Genre: General humor/fiction
Inadvertent embezzler Blake Calloway high-tails it to the Caribbean, a step ahead of the Feds and desperate to restart life as an anonymous divemaster in a tropical paradise. On Blacktip Island, though, Blake quickly discovers “tropics” doesn’t mean “paradise,” and rookie boat hands stick out like a reef at low tide.
The locals are quirky: a landlord who swears he’s Fletcher Christian reincarnated, a boss who likes fish better than people, a sloshed resort manager with a sex-crazed wife, a possibly ax-murdering neighbor, and a girlfriend who just might turn Blake in for the reward money. Blake steers a ragged course between them, trying to straighten out the mess he’s made before the cops can track him down and haul him away.
Blacktip Island is an irresistible comedy for anyone who’s ever dreamed of trading the rat race for a hammock under the palm trees.
Blake is a screw-up son to a well-to-do family trying to find a better place in life. The man’s relationships with his father, girlfriend, and job are all in the process of going to hell as the story starts – and we find him on a quiet Caribbean island contemplating the value of running away from it all. He decides to try and fix things – and it all falls apart anyway, rather quickly.
The story itself is full of flavorful text, accents, and immersive details which made reading a joy. The side characters have vivid and amusing personalities. I did need to reread a few passages due to some of the high paced conversations. Then the conspiracy theories started playing in the back of my mind. Throughout the book there are fun hints, themes, and reoccurring plot points being casually brought up. (such as a Chess Pawn piece)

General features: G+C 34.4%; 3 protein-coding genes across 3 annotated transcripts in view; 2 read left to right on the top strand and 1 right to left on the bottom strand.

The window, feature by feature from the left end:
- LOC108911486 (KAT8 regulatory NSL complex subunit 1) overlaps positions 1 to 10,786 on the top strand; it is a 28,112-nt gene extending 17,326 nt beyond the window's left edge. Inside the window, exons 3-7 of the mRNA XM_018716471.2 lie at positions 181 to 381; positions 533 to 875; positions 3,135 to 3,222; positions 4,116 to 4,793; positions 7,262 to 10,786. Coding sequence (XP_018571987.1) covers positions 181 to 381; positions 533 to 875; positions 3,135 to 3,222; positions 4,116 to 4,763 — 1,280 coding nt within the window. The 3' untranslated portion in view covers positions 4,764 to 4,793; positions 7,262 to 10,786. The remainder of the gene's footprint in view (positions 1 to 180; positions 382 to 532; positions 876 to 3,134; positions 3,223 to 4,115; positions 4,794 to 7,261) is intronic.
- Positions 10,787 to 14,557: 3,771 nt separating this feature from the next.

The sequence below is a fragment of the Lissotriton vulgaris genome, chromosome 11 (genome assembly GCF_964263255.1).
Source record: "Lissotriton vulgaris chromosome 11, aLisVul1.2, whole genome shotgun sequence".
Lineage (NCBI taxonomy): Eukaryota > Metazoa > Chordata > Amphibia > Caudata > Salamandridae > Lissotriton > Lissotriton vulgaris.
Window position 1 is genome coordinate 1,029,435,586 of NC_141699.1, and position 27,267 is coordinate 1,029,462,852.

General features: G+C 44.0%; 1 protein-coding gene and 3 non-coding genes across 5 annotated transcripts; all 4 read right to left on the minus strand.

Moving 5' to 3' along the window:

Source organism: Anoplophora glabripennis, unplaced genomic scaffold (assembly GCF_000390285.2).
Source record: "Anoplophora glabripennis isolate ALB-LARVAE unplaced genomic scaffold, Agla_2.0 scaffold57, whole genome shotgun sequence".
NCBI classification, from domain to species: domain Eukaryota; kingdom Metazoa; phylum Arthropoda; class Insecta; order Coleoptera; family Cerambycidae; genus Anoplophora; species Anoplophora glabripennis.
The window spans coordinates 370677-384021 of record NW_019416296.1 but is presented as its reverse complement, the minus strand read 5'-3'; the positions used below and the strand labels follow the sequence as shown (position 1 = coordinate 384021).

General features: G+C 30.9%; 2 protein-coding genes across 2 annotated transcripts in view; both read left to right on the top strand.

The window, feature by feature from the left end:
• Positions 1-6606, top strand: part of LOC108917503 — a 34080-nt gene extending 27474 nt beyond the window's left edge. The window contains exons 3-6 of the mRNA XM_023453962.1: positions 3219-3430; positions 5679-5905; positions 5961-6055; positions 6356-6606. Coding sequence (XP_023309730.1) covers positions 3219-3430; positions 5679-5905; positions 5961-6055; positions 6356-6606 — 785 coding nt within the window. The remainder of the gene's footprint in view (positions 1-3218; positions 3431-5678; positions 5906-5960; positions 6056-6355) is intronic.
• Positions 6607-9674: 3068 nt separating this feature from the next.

Mixed in with the main character’s attempts at sorting his own life we have other plots – the island itself is going through the growing pains of a small town trying to make money. We have other people’s relationship issues that Blake gets in the middle of – and parts of this are a bit hard to read. Blake essentially fixated on a bright spot he’d seen while everything started falling apart. Eventually he realizes he’s been played which leads to more entertaining drama.
For readers who don’t enjoy messy relationships in any way – this book may not be as enjoyable. It made me pause a few times then gloss over some of the conversations between Mal and ‘Hugh’ (Blake with a new name). Here’s a line summing up the first relationship in this book – and it’s worth knowing going in…
Mal’s voice dropped to the purr that had drawn Hugh in his first night with her. Her eyes were bright, as inviting as ever. She was working him, as sure as she had been working him that night.
Things turn around, plots come together – and everything builds nicely to the end. The final revelations on the various characters’ dark pasts satisfied my inquisitive streak. I loved the ending because it left me wondering about the other love interest – and which one was really worse.